“What if I told you that there was a way you could live off the land, farm commercially, be a direct solution to food security, economic inequality, and environmental degradation, build community ties and social capital, and make a living out of it?”, says urban farmer Curtis Stone, CEO of Green City Acres.
Green City Acres grows vegetables on donated plots of land throughout Kelowna, B.C., and transports them to consumers using only bicycles and custom-built trailers. In 2012, they grew over 50,000 lbs of food on less than 1 acre of land, using organic methods and only 80 litres of gasoline (used to run a rototiller).
After growing produce using SPIN farming techniques, Green City Acres brings produce to consumers and restaurants, where food scraps are taken in return to be added for future soil amendments.
How To Farm On Land You Don’t Own
Since lawns take time and money to maintain, and nothing productive is received in return for them, many people are willing to give up their lawns in exchange for organic food. In exchange for a basket of fresh produce every week, residents from central Kelowna in British Columbia, Canada have donated their land to Green City Acres to farm on.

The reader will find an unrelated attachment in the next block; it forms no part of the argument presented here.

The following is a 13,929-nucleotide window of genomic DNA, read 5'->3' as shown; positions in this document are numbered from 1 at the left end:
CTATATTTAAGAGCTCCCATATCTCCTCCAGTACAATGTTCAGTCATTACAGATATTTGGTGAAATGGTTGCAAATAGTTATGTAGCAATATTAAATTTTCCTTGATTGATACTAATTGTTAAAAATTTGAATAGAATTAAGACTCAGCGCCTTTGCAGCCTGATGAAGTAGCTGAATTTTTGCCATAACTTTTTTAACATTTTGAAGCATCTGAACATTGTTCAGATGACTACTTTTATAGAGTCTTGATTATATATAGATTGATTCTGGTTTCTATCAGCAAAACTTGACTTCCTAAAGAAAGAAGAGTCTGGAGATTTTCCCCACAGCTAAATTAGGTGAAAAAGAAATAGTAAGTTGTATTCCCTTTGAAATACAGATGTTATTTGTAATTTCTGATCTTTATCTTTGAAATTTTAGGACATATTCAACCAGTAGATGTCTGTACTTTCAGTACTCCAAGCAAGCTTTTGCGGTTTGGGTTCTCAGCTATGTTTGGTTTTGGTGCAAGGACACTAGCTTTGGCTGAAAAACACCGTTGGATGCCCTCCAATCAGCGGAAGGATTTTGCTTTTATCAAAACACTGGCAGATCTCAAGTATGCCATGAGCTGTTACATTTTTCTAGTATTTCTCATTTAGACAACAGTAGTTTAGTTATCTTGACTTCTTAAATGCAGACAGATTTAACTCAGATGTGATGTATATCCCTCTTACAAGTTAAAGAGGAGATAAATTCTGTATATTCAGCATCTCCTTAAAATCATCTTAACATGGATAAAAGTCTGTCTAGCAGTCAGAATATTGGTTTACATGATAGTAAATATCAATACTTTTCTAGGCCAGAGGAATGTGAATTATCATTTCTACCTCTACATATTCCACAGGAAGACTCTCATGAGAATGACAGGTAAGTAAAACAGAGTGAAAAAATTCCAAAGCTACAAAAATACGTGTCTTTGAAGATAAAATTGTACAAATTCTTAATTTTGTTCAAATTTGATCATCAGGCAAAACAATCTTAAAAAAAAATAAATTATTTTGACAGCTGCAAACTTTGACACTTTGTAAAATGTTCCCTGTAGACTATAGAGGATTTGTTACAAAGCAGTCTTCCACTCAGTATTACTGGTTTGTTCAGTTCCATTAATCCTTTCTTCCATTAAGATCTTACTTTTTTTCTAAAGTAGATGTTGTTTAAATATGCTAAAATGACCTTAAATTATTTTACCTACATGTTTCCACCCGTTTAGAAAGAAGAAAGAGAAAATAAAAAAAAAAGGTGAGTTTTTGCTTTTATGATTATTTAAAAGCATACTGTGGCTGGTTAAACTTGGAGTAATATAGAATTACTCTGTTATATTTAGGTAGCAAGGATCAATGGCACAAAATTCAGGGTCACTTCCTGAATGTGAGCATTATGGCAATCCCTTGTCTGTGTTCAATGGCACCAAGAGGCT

SPIN Farm Your Way To Success
Perhaps the most intensive and effective farming technique ever developed is called SPIN Farming. The acronym SPIN stands for Small Plot Intensive Farming, and with the book SPIN-Farming Basics, you will learn a simple, step-by-step approach. SPIN farming is an easy-to-learn and inexpensive method of vegetable and fruit farming that makes it possible to earn $50,000 gross from farming on only a half-acre of land.
Although they are expanding with every growing season, as of July 6th, 2012, Green City Acres was farming 7 plots of land and employing two people full time. During his off-season, Curtis Stone works as a public speaker, teacher, and consultant, sharing his story and inspiring a new generation of farmers.
“As a worldwide effort, this can create millions of permanent jobs; and these are jobs with purpose, because you can actually feel good about the things you’re producing for your community.”
– Curtis Stone, Green City Acres
“Just imagine what our cities would look like if we had an urban farmer on every street corner producing healthy, abundant, fresh food for the people in that community.”
– Curtis Stone, CEO Green City Acres